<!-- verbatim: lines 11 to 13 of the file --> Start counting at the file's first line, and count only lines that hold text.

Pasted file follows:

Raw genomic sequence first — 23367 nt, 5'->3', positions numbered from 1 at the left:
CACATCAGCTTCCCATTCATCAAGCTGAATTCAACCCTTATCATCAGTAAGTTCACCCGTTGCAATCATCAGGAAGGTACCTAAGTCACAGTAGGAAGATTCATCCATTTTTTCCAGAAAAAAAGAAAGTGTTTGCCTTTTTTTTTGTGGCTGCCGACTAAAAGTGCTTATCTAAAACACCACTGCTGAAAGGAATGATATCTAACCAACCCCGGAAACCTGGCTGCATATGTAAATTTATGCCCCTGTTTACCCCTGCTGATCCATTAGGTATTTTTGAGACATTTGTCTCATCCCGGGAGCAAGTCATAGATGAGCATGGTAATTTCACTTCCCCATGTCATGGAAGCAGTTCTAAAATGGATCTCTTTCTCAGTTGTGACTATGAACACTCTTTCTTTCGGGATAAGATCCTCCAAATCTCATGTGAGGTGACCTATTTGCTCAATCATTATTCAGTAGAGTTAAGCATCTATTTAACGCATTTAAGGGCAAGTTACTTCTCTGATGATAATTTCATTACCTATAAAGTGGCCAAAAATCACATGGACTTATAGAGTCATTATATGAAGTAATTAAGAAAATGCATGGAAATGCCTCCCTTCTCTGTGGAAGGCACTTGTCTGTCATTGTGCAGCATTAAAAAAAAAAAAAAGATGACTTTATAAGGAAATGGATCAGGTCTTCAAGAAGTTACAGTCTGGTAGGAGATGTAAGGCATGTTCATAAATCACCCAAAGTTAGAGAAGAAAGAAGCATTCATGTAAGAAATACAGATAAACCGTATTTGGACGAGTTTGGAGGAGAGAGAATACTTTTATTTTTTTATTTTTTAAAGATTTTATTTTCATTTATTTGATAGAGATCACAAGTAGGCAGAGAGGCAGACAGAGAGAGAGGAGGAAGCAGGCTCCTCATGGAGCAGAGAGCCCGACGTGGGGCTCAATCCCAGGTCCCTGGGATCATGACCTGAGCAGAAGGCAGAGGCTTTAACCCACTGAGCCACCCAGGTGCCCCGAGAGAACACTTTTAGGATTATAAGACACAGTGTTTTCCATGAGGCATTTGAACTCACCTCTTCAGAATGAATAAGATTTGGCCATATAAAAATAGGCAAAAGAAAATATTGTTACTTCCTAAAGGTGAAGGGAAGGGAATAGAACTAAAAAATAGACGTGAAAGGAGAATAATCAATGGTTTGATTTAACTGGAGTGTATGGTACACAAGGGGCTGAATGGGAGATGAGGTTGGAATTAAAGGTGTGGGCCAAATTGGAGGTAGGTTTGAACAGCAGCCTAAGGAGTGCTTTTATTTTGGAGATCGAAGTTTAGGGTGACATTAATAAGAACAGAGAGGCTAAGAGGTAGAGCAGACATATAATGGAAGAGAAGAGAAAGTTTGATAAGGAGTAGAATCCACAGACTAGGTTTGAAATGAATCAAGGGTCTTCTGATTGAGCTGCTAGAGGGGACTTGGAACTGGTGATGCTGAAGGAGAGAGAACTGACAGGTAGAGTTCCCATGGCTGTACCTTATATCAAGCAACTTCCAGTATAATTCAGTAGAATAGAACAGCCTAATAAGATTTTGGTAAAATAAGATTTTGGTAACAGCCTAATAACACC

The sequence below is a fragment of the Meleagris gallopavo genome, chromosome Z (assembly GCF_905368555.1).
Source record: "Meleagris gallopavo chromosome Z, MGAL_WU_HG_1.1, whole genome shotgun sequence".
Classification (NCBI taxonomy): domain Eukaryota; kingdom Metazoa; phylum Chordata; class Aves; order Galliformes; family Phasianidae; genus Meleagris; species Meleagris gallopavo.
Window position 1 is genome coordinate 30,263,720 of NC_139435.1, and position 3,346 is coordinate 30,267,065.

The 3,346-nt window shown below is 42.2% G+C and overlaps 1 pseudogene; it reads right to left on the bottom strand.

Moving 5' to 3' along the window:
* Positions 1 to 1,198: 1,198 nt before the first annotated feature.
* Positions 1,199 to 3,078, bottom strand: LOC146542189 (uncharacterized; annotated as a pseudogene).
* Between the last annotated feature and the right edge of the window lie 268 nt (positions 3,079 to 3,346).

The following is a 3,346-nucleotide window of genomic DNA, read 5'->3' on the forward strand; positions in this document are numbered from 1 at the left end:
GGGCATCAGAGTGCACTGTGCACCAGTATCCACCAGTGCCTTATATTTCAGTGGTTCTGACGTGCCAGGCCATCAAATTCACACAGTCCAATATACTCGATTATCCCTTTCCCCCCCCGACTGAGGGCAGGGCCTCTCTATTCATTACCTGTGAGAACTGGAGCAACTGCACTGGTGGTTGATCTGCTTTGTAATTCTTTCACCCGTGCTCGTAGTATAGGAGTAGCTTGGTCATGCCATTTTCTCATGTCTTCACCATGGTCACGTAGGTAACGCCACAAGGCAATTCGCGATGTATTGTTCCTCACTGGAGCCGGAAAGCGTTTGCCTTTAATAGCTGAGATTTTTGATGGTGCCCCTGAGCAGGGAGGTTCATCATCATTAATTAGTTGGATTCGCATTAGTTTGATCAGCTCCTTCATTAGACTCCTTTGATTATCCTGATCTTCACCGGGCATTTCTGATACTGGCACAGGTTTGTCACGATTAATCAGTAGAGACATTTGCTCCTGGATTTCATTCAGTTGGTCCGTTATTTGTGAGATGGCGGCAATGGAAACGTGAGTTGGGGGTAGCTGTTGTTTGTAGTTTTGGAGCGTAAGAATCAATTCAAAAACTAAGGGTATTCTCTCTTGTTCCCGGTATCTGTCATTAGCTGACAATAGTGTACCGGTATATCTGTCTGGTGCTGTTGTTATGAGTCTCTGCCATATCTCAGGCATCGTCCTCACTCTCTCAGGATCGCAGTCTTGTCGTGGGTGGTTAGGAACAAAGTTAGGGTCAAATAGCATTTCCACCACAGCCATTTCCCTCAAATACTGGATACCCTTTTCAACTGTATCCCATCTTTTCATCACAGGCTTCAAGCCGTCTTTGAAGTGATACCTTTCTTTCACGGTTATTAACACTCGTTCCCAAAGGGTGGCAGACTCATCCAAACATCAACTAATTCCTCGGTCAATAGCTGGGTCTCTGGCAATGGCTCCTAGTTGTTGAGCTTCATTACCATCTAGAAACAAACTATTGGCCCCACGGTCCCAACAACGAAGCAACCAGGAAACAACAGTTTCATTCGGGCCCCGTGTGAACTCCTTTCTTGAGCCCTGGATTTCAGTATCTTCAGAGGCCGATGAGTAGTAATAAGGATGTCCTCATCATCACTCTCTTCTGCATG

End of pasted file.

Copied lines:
* Between the last annotated feature and the right edge of the window lie 268 nt (positions 3,079 to 3,346).

The following is a 3,346-nucleotide window of genomic DNA, read 5'->3' on the forward strand; positions in this document are numbered from 1 at the left end:
GGGCATCAGAGTGCACTGTGCACCAGTATCCACCAGTGCCTTATATTTCAGTGGTTCTGACGTGCCAGGCCATCAAATTCACACAGTCCAATATACTCGATTATCCCTTTCCCCCCCCGACTGAGGGCAGGGCCTCTCTATTCATTACCTGTGAGAACTGGAGCAACTGCACTGGTGGTTGATCTGCTTTGTAATTCTTTCACCCGTGCTCGTAGTATAGGAGTAGCTTGGTCATGCCATTTTCTCATGTCTTCACCATGGTCACGTAGGTAACGCCACAAGGCAATTCGCGATGTATTGTTCCTCACTGGAGCCGGAAAGCGTTTGCCTTTAATAGCTGAGATTTTTGATGGTGCCCCTGAGCAGGGAGGTTCATCATCATTAATTAGTTGGATTCGCATTAGTTTGATCAGCTCCTTCATTAGACTCCTTTGATTATCCTGATCTTCACCGGGCATTTCTGATACTGGCACAGGTTTGTCACGATTAATCAGTAGAGACATTTGCTCCTGGATTTCATTCAGTTGGTCCGTTATTTGTGAGATGGCGGCAATGGAAACGTGAGTTGGGGGTAGCTGTTGTTTGTAGTTTTGGAGCGTAAGAATCAATTCAAAAACTAAGGGTATTCTCTCTTGTTCCCGGTATCTGTCATTAGCTGACAATAGTGTACCGGTATATCTGTCTGGTGCTGTTGTTATGAGTCTCTGCCATATCTCAGGCATCGTCCTCACTCTCTCAGGATCGCAGTCTTGTCGTGGGTGGTTAGGAACAAAGTTAGGGTCAAATAGCATTTCCACCACAGCCATTTCCCTCAAATACTGGATACCCTTTTCAACTGTATCCCATCTTTTCATCACAGGCTTCAAGCCGTCTTTGAAGTGATACCTTTCTTTCACGGTTATTAACACTCGTTCCCAAAGGGTGGCAGACTCATCCAAACATCAACTAATTCCTCGGTCAATAGCTGGGTCTCTGGCAATGGCTCCTAGTTGTTGAGCTTCATTACCATCTAGAAACAAACTATTGGCCCCACGGTCCCAACAACGAAGCAACCAGGAAACAACAGTTTCATTCGGGCCCCGTGTGAACTCCTTTCTTGAGCCCTGGATTTCAGTATCTTCAGAGGCCGATGAGTAGTAATAAGGATGTCCTCATCATCACTCTCTTCTGCATG